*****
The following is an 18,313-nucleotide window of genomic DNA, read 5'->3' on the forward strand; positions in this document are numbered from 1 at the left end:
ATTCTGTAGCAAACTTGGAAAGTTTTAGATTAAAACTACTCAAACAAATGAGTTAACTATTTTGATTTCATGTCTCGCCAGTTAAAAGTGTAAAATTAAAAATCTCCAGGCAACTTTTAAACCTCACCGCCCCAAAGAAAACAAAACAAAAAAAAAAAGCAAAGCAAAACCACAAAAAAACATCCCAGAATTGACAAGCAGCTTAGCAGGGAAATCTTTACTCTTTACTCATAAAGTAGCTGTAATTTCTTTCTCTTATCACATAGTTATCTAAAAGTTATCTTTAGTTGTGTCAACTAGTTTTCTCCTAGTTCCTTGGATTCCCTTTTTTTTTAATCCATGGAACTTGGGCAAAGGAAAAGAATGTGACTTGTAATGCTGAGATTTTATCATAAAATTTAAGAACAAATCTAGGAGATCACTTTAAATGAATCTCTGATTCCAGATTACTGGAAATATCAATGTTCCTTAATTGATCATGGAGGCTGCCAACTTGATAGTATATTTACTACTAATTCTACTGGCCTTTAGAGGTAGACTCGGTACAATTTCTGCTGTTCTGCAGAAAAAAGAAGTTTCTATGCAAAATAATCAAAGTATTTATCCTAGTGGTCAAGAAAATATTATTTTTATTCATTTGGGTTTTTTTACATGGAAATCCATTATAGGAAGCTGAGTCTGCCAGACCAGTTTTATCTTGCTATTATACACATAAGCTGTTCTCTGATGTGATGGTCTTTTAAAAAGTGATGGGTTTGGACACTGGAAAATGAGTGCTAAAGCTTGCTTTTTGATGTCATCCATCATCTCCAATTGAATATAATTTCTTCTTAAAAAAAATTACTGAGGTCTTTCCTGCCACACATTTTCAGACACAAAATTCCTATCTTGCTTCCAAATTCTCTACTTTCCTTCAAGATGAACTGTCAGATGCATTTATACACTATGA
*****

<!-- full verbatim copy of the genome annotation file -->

The following is an 18,313-nucleotide window of genomic DNA, read 5'->3' on the forward strand; positions in this document are numbered from 1 at the left end:
ATTCTGTAGCAAACTTGGAAAGTTTTAGATTAAAACTACTCAAACAAATGAGTTAACTATTTTGATTTCATGTCTCGCCAGTTAAAAGTGTAAAATTAAAAATCTCCAGGCAACTTTTAAACCTCACCGCCCCAAAGAAAACAAAACAAAAAAAAAAAGCAAAGCAAAACCACAAAAAAACATCCCAGAATTGACAAGCAGCTTAGCAGGGAAATCTTTACTCTTTACTCATAAAGTAGCTGTAATTTCTTTCTCTTATCACATAGTTATCTAAAAGTTATCTTTAGTTGTGTCAACTAGTTTTCTCCTAGTTCCTTGGATTCCCTTTTTTTTTAATCCATGGAACTTGGGCAAAGGAAAAGAATGTGACTTGTAATGCTGAGATTTTATCATAAAATTTAAGAACAAATCTAGGAGATCACTTTAAATGAATCTCTGATTCCAGATTACTGGAAATATCAATGTTCCTTAATTGATCATGGAGGCTGCCAACTTGATAGTATATTTACTACTAATTCTACTGGCCTTTAGAGGTAGACTCGGTACAATTTCTGCTGTTCTGCAGAAAAAAGAAGTTTCTATGCAAAATAATCAAAGTATTTATCCTAGTGGTCAAGAAAATATTATTTTTATTCATTTGGGTTTTTTTACATGGAAATCCATTATAGGAAGCTGAGTCTGCCAGACCAGTTTTATCTTGCTATTATACACATAAGCTGTTCTCTGATGTGATGGTCTTTTAAAAAGTGATGGGTTTGGACACTGGAAAATGAGTGCTAAAGCTTGCTTTTTGATGTCATCCATCATCTCCAATTGAATATAATTTCTTCTTAAAAAAAATTACTGAGGTCTTTCCTGCCACACATTTTCAGACACAAAATTCCTATCTTGCTTCCAAATTCTCTACTTTCCTTCAAGATGAACTGTCAGATGCATTTATACACTATGA